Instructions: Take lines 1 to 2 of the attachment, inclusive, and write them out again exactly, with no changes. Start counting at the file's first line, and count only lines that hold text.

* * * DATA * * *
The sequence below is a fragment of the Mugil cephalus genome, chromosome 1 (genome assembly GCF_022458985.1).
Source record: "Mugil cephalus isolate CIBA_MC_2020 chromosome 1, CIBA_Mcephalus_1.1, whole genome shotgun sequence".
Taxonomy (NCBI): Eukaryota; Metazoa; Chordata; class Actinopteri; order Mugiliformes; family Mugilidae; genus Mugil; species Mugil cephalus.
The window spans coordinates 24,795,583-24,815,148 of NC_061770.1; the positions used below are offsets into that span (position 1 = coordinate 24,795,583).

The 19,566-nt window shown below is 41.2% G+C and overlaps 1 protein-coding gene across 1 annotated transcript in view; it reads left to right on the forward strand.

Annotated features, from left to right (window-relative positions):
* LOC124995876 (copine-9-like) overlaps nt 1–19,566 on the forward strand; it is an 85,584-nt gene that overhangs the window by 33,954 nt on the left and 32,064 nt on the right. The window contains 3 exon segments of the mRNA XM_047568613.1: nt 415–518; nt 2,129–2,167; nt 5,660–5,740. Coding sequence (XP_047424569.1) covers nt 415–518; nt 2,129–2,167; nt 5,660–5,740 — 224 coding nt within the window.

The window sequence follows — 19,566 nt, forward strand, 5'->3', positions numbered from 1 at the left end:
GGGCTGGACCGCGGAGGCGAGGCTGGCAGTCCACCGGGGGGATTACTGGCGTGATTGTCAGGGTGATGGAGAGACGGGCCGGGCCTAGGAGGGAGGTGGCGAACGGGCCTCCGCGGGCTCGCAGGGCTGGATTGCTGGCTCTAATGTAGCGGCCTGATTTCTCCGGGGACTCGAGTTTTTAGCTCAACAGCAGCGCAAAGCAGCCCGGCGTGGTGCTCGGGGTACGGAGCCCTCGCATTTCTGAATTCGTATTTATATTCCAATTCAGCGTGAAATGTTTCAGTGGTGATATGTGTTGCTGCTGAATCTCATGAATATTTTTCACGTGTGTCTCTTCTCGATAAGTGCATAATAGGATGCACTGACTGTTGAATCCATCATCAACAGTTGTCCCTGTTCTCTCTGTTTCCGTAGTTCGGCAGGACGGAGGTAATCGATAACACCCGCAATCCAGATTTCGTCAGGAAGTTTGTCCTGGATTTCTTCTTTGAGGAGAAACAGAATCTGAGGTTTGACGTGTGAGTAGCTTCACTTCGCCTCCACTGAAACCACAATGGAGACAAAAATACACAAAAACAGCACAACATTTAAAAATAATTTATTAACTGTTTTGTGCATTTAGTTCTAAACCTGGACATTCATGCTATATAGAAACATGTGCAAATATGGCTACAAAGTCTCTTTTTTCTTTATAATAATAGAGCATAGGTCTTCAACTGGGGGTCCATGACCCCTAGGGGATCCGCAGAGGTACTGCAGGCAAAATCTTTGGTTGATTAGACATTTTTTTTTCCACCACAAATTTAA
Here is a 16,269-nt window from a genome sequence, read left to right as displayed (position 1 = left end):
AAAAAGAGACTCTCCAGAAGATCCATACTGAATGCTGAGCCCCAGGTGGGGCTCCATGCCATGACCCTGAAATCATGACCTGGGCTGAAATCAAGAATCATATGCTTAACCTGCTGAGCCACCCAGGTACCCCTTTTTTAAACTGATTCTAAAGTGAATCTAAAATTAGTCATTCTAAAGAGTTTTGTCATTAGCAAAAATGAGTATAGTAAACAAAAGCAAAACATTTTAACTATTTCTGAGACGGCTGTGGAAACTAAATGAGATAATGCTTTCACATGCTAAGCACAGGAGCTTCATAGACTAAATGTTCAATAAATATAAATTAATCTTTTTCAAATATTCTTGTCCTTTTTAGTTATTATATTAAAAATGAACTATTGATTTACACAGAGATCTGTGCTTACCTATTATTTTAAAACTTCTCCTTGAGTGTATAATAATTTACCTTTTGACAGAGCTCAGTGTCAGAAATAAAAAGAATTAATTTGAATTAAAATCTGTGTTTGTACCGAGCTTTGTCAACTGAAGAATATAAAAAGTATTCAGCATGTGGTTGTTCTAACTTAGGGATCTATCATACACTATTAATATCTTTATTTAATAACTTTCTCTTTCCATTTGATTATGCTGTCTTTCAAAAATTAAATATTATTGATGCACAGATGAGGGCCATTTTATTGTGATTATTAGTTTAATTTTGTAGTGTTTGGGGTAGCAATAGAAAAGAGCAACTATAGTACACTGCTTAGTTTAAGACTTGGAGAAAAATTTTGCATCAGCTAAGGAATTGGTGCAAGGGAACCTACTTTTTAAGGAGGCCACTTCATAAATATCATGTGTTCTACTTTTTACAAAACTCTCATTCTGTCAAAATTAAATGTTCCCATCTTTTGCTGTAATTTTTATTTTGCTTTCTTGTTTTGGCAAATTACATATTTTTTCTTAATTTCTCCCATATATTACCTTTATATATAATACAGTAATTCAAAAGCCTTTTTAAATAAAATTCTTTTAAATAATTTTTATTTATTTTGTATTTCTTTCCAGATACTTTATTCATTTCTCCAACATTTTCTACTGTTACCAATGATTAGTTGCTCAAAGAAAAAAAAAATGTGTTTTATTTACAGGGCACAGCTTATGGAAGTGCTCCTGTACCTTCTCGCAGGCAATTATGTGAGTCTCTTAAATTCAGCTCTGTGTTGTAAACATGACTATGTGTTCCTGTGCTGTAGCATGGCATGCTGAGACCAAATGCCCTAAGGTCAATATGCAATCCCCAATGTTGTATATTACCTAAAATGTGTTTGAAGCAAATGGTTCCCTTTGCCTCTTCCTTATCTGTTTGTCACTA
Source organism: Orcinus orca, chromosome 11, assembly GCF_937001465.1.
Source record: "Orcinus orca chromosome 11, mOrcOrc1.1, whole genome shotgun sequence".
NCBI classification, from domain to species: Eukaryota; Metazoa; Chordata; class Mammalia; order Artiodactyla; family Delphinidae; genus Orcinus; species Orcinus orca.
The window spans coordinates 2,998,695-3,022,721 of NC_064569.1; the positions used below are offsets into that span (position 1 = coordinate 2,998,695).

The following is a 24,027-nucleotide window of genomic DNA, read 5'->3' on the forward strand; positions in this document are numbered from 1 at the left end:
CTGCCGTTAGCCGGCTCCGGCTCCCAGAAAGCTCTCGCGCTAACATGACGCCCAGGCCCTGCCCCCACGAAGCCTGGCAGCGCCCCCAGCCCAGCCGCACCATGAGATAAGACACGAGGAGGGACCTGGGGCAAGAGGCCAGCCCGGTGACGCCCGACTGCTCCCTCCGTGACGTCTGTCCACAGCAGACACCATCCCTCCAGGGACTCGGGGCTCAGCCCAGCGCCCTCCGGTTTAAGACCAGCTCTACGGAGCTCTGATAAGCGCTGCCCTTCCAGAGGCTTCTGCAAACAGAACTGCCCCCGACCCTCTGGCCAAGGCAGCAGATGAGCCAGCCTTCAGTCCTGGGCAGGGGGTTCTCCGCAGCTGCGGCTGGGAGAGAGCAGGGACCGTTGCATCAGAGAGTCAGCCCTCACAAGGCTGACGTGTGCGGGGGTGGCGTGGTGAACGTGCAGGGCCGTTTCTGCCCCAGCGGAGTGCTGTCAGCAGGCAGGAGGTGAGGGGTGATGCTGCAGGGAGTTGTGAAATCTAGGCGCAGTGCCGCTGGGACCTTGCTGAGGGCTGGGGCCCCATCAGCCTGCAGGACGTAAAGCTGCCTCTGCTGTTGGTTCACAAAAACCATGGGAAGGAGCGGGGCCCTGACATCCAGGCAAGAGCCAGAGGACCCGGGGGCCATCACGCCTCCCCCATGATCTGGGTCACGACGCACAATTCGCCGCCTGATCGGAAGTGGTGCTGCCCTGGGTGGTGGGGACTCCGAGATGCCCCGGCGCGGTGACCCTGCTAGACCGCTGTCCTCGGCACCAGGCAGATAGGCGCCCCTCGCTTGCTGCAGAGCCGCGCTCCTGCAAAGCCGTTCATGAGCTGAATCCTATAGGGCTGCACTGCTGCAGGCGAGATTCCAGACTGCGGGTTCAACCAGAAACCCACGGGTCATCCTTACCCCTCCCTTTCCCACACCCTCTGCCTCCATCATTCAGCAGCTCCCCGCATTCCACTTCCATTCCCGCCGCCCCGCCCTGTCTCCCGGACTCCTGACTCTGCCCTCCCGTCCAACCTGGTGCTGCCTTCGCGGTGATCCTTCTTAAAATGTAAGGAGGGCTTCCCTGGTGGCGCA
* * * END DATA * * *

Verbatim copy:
The sequence below is a fragment of the Mugil cephalus genome, chromosome 1 (genome assembly GCF_022458985.1).
Source record: "Mugil cephalus isolate CIBA_MC_2020 chromosome 1, CIBA_Mcephalus_1.1, whole genome shotgun sequence".